With the exception of diesel-fuel consumption reduction, every cost-cutting approach hurts quality in one respect or another. The question is, then, what are the most effective means of cutting diesel fuel costs. “Fuel costs are a function of how a machine is used in the field and the local cost of fuel,” (Peurifoy and Schexnayder 2002).
The Peurifoy and Schexnayder Cost-Estimating Method assume fuel costs — in conjunction with diesel prices — are a function of operator methods. As such, some heavy equipment technology companies now focus energy on improving the efficiency of operators.
GPS heavy equipment operating devices allow companies to monitor operating efficiency by tracking machines; adding up idle time; logging machine speed and engine RPM, and weighing loads with on-board sensors.
Engine idle reducers drop the RPM of an engine governed by an engine speed lever or selector switch. If and operator does not engage the machine for more than a few seconds, the engine idle reducer activates
However, there is another approach to reducing fuel consumption that removes the human-error variable from the fuel-consumption equation: atomizers.
Atomizers: Function and Effectiveness
Fuel atomization is a means of increasing the energy output of a unit of fuel. Diesel — and all other petroleum fuels — are not homogeneous. Instead, petroleum fuels are a mixture of molecular clusters. The more clusters in a fuel mix, the less clean a fuel burns. When fuel burns poorly, it does not burn completely, resulting in potential energy lost as exhaust pollution.
Atomizers distribute fuel molecules evenly in diesel.
By breaking up diesel fuel molecule clusters, atomizers allow an engine to burn fuel more completely. Complete combustion saves fuel.
Saving fuel saves money.
Types of Atomizers
There are two types of diesel fuel atomizers: catalysts and injectors. Catalysts are fuel-line, pre-combustion atomizers. Injectors are also pre-combustion, but use a different mechanical process to atomize diesel fuel.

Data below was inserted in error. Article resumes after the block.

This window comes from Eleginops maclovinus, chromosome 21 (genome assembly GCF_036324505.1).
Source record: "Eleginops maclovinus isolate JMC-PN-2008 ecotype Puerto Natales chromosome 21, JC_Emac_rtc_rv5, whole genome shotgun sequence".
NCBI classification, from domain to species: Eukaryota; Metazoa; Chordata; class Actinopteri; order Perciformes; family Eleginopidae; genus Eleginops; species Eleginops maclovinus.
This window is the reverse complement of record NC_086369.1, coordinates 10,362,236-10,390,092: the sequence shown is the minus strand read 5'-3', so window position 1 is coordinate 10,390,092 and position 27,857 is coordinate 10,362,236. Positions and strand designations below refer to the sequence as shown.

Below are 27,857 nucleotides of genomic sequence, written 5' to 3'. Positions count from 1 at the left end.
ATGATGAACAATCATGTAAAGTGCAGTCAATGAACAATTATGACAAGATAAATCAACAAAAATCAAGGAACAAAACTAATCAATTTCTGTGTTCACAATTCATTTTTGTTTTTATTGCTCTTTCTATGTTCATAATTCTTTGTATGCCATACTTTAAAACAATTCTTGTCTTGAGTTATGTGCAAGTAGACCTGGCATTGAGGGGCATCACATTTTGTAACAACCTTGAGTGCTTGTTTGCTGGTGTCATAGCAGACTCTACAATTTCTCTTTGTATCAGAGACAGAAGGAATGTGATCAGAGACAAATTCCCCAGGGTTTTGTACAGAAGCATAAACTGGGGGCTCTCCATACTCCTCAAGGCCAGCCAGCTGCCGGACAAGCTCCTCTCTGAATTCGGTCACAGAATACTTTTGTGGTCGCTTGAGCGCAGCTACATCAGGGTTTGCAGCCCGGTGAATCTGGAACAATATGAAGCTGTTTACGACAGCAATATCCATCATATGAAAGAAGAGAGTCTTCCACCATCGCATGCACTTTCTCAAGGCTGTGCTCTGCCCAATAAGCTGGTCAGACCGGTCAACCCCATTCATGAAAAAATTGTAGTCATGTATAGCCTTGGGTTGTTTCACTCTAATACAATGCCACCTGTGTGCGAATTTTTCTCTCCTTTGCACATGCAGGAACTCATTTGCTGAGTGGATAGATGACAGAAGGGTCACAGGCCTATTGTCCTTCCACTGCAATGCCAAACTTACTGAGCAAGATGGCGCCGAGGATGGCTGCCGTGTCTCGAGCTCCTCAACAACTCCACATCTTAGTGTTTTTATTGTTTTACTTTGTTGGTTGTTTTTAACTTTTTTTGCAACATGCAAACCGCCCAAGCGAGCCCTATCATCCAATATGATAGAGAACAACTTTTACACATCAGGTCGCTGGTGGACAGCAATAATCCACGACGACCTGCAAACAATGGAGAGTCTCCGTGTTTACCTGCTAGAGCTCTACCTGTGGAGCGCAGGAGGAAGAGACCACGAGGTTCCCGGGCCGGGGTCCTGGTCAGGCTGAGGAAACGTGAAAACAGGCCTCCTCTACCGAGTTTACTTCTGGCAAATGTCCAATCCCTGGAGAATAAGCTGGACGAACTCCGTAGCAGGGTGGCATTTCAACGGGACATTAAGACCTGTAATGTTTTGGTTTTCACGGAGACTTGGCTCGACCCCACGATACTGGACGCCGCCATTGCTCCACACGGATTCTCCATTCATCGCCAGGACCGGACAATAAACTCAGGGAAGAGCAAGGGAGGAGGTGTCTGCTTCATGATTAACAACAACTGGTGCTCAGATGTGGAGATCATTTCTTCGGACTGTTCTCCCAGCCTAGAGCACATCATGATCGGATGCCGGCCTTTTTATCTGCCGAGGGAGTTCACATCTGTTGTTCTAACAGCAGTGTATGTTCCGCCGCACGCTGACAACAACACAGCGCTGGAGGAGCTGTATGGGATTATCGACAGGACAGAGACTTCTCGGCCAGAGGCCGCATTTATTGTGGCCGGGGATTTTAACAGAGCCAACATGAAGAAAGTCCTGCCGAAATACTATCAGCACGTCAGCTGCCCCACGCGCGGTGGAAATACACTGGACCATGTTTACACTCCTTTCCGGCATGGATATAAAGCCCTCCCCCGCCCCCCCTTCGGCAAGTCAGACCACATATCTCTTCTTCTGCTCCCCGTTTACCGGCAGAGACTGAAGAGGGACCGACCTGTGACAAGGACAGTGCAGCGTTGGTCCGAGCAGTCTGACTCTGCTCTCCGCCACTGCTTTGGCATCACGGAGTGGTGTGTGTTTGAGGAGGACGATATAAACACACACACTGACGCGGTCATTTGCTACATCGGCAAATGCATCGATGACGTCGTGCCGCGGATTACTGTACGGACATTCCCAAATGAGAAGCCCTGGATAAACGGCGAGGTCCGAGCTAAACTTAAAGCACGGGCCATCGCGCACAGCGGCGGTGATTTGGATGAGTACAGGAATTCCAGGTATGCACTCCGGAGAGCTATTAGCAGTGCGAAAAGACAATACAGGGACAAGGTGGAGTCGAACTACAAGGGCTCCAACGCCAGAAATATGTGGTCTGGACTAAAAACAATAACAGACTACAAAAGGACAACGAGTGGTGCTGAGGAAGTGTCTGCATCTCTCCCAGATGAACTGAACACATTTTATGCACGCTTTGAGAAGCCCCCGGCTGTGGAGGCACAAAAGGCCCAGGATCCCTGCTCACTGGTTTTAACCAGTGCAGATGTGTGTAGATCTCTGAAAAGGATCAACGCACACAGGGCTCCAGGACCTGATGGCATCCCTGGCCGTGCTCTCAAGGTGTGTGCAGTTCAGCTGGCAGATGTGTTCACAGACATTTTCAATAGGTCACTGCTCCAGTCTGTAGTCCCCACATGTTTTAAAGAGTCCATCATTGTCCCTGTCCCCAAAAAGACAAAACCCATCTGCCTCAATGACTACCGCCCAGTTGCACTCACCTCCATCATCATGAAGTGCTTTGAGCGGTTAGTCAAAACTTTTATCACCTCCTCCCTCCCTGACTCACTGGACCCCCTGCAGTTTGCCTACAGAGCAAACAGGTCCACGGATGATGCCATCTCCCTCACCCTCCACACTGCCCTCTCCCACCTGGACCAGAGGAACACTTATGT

Injectors atomize fuel with air pressure. Traditional injectors force fuel into diesel engine cylinders with around 6,500 psi of pressure. Some new injectors do so with ten times that sum. High-pressure injectors are expensive and can damage engines unequipped for the pressure, but the future of injectors has potential.
Fuel catalysts are mechanical devices — cylinders housed on the fuel line — made of precious and noble metals. Catalysts break up the naturally-occurring clusters in fuel. The Rentar reduces fuel consumption by between 3% and 8% on track and wheeled heavy equipment and trucks. The Rentar reduces fuel consumption by up to 12% on marine diesel engines. And, the Rentar reduces fuel consumption by up to 30% on furnaces and boilers.
Clear Path to Cutting Heavy-Equipment Costs
Wages are the greatest operating cost, by a small margin. But reducing wages to save money is cutting off your nose to spite your face. Cutting fuel costs is the most effective and impactful means of cutting operational costs as a heavy equipment company.
And there are two means of cutting diesel fuel costs: improve operator efficiency and improve the diesel combustion efficiency.
The Rentar Fuel Catalyst is the most productive, efficient and impactful means of cutting operational costs. The Rentar is guaranteed to produce a return on investment within 12 months and it has a 10-year guarantee.